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Annabella's Diamond
by Judith A. Lansdowne
(Zebra, $4.99, G) ISBN 0-8217-6228-1
Before I began this review, I did some research. I went to TRR's archives to refresh my memory about Judith Lansdowne's previous books. I knew that I and at least one of my colleagues had spoken very highly of her books and I wondered why Annabella's Diamond seemed out of character. The research helped. I realized that this book has one Lansdowne trait: a wildly improbable plot. Unfortunately, it lacks those traits that have previously led me to ignore plot problems: intriguing characters, sparkling dialogue, and lots of humor. This is not vintage Lansdowne.

Lady Annabella Faire is about to return to London for her second season and she is miserable. She was not a success; indeed, she acquired the nickname, the Hesitant Hedgehog from the tonnish wits who made fun of her shy and prickly ways. She expresses her dismay to her best friend and neighbor, Hillary Holland Hallsworth, the Duke of Derrinham. The duke is seven years her senior, but they have been close since childhood.

Annabella calls her friend "Diamond," for this is the way the admiring Ton refers to the Duke of Derrinham. He is a Corinthian to the core, as well as being handsome and rich. All the younger men follow Diamond's lead.

The duke had not been in society the previous season; he was mourning the death of his sister. He really had no intention of spending this season in London either. Spending time in the Derrinham London mansion disturbs him for some reason. But he determines that he can not let Bella suffer the misery of being unappreciated. So he arranges for his niece to visit London and, by showing Bella his attention at Almack's, immediately changes her fortunes. Now all the young bucks who follow his lead clamor to dance with the young woman who has caught Diamond's attention.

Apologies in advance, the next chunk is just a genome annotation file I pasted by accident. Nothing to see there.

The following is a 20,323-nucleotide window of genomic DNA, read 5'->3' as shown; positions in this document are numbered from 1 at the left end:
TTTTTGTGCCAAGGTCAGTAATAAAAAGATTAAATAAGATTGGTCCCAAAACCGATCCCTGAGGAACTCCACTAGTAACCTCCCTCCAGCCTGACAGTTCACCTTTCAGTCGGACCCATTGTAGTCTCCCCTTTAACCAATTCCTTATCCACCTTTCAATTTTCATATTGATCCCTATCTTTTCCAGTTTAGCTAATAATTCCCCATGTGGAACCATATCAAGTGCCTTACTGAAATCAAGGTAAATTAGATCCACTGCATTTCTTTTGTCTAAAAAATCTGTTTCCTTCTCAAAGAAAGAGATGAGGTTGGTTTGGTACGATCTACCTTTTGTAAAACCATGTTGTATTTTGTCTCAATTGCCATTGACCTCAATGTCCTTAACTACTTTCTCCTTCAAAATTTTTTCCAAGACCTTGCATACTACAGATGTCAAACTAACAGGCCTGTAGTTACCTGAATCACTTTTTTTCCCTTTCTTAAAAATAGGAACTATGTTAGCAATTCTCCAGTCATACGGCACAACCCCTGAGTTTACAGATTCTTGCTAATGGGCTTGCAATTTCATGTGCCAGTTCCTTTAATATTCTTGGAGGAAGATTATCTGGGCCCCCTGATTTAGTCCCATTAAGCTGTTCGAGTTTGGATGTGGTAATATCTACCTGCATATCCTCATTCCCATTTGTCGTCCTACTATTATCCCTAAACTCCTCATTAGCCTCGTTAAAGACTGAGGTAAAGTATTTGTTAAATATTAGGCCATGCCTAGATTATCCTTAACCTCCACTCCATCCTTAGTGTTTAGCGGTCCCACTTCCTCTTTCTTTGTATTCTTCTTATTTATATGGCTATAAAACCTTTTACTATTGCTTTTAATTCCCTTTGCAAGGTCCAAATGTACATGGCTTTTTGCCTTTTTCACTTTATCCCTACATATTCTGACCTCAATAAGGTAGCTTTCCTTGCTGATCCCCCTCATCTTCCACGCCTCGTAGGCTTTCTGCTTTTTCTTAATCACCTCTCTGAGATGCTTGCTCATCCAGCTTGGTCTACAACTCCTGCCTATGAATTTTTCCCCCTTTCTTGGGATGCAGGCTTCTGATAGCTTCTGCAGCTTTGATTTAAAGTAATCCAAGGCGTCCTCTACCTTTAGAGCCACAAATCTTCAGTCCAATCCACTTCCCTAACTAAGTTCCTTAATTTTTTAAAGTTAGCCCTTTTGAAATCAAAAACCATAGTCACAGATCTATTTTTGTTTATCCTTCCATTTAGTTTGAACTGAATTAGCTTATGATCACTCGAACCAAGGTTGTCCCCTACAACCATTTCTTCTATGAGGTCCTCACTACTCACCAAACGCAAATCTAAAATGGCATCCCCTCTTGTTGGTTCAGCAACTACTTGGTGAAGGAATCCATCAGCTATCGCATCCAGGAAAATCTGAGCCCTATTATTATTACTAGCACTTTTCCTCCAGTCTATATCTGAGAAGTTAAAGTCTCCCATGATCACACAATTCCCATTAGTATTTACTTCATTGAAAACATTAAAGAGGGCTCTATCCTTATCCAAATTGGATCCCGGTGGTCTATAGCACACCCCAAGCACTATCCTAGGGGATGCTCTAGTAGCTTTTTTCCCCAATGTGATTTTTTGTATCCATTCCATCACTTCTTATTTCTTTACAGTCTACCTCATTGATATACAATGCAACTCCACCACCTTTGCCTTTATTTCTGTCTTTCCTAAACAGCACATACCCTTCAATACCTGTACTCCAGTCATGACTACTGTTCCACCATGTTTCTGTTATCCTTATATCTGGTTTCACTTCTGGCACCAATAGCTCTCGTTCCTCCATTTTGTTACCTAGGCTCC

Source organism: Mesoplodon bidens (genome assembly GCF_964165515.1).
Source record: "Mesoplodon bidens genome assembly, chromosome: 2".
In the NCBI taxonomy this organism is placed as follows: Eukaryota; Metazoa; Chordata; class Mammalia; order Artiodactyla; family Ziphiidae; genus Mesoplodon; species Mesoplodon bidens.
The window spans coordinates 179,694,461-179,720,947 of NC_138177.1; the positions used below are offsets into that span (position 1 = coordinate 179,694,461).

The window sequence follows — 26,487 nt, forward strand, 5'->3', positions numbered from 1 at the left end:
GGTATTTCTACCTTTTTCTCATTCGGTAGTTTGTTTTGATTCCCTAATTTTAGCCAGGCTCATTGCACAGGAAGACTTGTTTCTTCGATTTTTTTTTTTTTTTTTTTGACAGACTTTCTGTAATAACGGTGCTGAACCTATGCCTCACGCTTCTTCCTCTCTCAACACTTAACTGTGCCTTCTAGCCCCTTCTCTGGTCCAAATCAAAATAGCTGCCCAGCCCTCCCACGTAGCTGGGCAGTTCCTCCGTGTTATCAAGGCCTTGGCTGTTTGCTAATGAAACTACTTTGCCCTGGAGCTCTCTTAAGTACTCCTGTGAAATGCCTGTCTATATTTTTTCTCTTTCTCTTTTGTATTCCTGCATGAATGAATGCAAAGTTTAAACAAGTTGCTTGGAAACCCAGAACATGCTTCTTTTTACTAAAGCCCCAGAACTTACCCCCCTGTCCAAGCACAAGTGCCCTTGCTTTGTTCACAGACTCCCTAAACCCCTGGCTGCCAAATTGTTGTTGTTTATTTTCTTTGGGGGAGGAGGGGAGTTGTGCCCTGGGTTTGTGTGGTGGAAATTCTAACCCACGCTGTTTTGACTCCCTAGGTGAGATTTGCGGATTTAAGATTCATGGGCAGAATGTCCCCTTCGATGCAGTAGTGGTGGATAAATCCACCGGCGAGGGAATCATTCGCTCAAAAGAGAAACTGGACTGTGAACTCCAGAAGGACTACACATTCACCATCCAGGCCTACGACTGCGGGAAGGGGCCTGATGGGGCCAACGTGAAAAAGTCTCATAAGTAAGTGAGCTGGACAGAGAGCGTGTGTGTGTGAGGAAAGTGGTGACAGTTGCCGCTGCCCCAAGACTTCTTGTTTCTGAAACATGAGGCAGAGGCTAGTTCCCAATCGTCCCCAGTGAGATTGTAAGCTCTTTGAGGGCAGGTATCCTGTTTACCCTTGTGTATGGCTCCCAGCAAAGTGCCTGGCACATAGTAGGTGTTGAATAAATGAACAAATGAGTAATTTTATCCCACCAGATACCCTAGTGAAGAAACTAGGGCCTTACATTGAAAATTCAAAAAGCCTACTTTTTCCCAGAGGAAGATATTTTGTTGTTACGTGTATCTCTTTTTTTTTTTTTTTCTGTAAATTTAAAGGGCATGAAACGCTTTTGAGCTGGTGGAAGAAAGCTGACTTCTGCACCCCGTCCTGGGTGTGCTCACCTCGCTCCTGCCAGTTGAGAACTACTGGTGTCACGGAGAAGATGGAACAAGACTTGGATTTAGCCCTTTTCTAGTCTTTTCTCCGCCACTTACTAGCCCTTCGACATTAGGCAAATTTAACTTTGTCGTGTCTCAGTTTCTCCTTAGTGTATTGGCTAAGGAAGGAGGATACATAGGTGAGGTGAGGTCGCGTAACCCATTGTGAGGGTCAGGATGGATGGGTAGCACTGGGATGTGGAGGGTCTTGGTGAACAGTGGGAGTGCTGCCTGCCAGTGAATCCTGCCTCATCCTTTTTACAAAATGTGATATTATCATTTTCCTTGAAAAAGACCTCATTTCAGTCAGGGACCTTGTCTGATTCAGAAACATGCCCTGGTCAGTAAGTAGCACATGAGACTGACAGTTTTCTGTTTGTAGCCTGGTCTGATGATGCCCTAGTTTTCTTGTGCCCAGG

Of course, having brought Bella into fashion, Diamond begins to discover that he is not all that happy with the attention other men are paying to his little friend. So we have a classic story of two friends who discover that friendship is a fine basis for love.

Had Lansdowne concentrated on the romance, she might well have produced a delightful and even Heyer-esque comedy of manners. Instead, she introduces a convoluted and unlikely plot against the duke that has its roots in the murder of the duke's parents when he was only five years old. Bella, of course, gets involved in protecting her Diamond, and behaves more than once in a very foolish fashion, one of my personal pet peeves.

There were a few moments early in the book that were indeed vintage Lansdowne, times when I found myself laughing out loud. But such moments were all too few. A much darker tone overtook the book about midway through as the duke is forced to come to terms with horrible memories that he has understandably repressed. And frankly, Lansdowne's considerable talents do not lie in the area of dealing with the dark corners of the soul.

In short, I was disappointed in Annabella's Diamond. The cover blurb refers to "the joyous magic Ms. Lansdowne weaves." Usually this is the case, but Annabella's Diamond provided too little joy. I hope the magic returns with her next book.

--Jean Mason

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